Occidental is exploring a breakup that would “move the needle” of the company’s shares, Chief Executive Officer Stephen Chazen said on an April 25 conference call with analysts and investors.
Occidental is weighing a split into as many as three companies, according to comments Chazen made in meetings with Oppenheimer & Co.’s Fadel Gheit, Bank of America’s Leggate and Deutsche’s Sankey, the analysts said in notes to clients last month.
Chazen has laid out a proposal to separate oil and natural gas businesses in Texas, California and the Middle East and North Africa into different companies, the three analysts said. An announcement on plans to spin off foreign operations could come within three months, Gheit said.
Occidental’s assets in such a breakup might have a “theoretical” value of as much as $150 a share, Leggate said in a June 9 note to investors. That’s 64 percent more than yesterday’s closing stock price of $91.25 and would give the company a potential market value of about $120 billion, up from $74 billion.
Melissa Schoeb, a spokeswoman at Los Angeles-based Occidental, declined to comment on a possible breakup.
The global oil model is far from dead. In 2012, when production revenues were hurt by a 10-year low in natural gas prices, Exxon Mobil Corp. posted the second-highest annual profit in U.S. history thanks to higher income in its fuel refining business, according to data compiled by Bloomberg.
Exxon, the largest U.S. oil company, told reporters in March that splitting wasn’t up for discussion.
Still, Talisman needs to do something with its “disparate, far-flung asset base,” said John Stephenson, who helps oversee about C$2.7 billion ($2.65 billion) at First Asset Investment Management Inc. in Toronto, including shares in Talisman. Within a year, Talisman might agree to be sold or split its assets into two companies, he said.
Talisman CEO Hal Kvisle already has said he wants to sell properties in Europe’s North Sea as part of a plan to raise $3 billion through assets sales or joint ventures, though he’s not seeking to sell the company’s Asia business.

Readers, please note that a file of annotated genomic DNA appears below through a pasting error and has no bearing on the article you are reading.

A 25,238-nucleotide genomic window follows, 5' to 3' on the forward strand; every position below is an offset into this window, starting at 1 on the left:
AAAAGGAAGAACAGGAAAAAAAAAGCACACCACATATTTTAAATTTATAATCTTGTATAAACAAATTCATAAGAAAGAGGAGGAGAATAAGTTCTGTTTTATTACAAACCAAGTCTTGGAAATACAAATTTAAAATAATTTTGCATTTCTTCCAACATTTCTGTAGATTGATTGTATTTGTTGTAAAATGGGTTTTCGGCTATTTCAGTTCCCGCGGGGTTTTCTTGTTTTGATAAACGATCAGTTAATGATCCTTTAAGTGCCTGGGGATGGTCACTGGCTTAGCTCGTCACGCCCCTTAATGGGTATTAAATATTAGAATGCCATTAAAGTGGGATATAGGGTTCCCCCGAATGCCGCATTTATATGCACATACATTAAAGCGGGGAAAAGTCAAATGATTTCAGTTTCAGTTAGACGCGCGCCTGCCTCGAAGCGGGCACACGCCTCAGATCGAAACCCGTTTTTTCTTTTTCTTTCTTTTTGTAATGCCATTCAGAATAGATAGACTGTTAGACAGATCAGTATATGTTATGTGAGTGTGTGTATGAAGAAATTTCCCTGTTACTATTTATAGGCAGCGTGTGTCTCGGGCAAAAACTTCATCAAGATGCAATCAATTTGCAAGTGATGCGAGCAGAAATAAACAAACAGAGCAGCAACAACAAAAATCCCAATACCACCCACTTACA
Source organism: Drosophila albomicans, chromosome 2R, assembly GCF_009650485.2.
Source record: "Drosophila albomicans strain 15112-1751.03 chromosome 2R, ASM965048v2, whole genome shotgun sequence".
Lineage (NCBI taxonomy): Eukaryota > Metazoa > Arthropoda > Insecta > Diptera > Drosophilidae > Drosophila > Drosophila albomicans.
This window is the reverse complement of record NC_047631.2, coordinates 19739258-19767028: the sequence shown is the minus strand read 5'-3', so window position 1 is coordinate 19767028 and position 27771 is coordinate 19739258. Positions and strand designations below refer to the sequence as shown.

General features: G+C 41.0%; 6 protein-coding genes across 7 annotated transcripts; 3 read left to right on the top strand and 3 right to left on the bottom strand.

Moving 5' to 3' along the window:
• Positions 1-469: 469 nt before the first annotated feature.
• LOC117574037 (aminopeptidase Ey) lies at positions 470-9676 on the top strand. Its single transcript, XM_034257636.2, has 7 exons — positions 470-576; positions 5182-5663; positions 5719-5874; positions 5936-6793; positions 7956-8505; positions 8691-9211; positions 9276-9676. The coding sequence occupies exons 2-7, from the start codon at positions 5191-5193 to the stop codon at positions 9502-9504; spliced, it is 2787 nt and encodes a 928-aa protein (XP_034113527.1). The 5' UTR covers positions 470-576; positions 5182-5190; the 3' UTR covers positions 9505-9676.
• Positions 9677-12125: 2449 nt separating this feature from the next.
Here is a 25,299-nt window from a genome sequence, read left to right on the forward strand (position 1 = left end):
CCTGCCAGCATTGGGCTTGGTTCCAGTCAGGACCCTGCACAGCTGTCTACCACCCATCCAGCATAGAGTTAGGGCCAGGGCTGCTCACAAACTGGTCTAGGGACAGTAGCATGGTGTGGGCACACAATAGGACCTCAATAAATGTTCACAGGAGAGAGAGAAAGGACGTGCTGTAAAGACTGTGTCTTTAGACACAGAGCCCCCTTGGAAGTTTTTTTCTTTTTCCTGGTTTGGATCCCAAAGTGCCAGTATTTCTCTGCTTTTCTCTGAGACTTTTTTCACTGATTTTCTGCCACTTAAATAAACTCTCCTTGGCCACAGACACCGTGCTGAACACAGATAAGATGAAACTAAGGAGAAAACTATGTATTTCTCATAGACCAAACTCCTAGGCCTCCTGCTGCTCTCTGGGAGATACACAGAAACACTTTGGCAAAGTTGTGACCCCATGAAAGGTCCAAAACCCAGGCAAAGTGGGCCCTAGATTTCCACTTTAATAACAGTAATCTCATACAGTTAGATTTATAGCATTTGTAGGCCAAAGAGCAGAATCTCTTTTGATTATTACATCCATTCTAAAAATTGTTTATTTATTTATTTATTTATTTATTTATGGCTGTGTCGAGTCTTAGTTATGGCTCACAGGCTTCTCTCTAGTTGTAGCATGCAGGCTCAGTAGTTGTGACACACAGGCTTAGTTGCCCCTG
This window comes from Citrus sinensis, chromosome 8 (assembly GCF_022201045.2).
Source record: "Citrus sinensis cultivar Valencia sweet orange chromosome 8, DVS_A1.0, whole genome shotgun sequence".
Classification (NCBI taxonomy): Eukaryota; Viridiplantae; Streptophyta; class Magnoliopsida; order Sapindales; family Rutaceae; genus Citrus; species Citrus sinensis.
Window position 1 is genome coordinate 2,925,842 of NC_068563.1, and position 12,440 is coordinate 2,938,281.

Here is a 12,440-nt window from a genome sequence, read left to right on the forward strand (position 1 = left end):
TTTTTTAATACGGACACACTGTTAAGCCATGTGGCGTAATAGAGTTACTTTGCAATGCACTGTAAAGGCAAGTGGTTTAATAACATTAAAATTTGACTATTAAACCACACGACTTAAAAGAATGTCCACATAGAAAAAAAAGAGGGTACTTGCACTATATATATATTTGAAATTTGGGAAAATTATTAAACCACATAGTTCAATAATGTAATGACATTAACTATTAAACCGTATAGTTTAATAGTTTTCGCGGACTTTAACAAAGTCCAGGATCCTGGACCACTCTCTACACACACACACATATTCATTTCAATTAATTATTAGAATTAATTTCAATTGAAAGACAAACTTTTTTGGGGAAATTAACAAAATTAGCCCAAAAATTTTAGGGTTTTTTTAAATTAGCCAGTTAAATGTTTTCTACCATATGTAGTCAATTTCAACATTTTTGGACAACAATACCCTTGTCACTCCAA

Most investors aren’t asking Talisman to split up the company, David Mann, vice president of communications, said in a phone interview on June 6.
ConocoPhillips and Anadarko should consider splitting off their international operations, said Deutsche Bank’s Sankey, who questioned whether high risk, multi-billion dollar international projects have anything in common with production in U.S. shale formations that require specialized drilling techniques.
“We don’t think so, because the activities are fundamentally totally different,” he wrote in his research note.
A further split of ConocoPhillips may happen around 2017, Sankey said in a June 6 note. The company could dispose of another $25 billion of assets and divide itself into a North American business and another focused on global deep-water projects and liquefied natural gas, he said.
Anadarko, which trails only ConocoPhillips in the market value ranking of U.S. independent oil and gas producers, boasts a portfolio with assets in such locations as Texas, Colorado, the Gulf of Mexico, Algeria and off the coasts of Ghana and Mozambique.
Company executives told analysts in a March 2012 meeting that they might look at asset sales and restructuring efforts if the stock didn’t reflect the company’s value. Anadarko shares have climbed 39 percent in the past year amid the company’s efforts to sell assets in Brazil and a stake in a project off Mozambique.
Last month, CEO Al Walker said he had “no interest” in a possible split of the company’s domestic and international assets as the current arrangement “gives us a lot of flexibility.”
At ConocoPhillips, the dividend yield is more than 4 percent, which outpaces Exxon. ConocoPhillips has announced plans to sell assets in Kazakhstan, Algeria and Nigeria, continuing a disposal program that’s lasted for more than three years as it positions for future growth around the world.
“We believe that diversification and size and scale and scope is a competitive advantage in this business,” ConocoPhillips CEO Ryan Lance said in a February interview.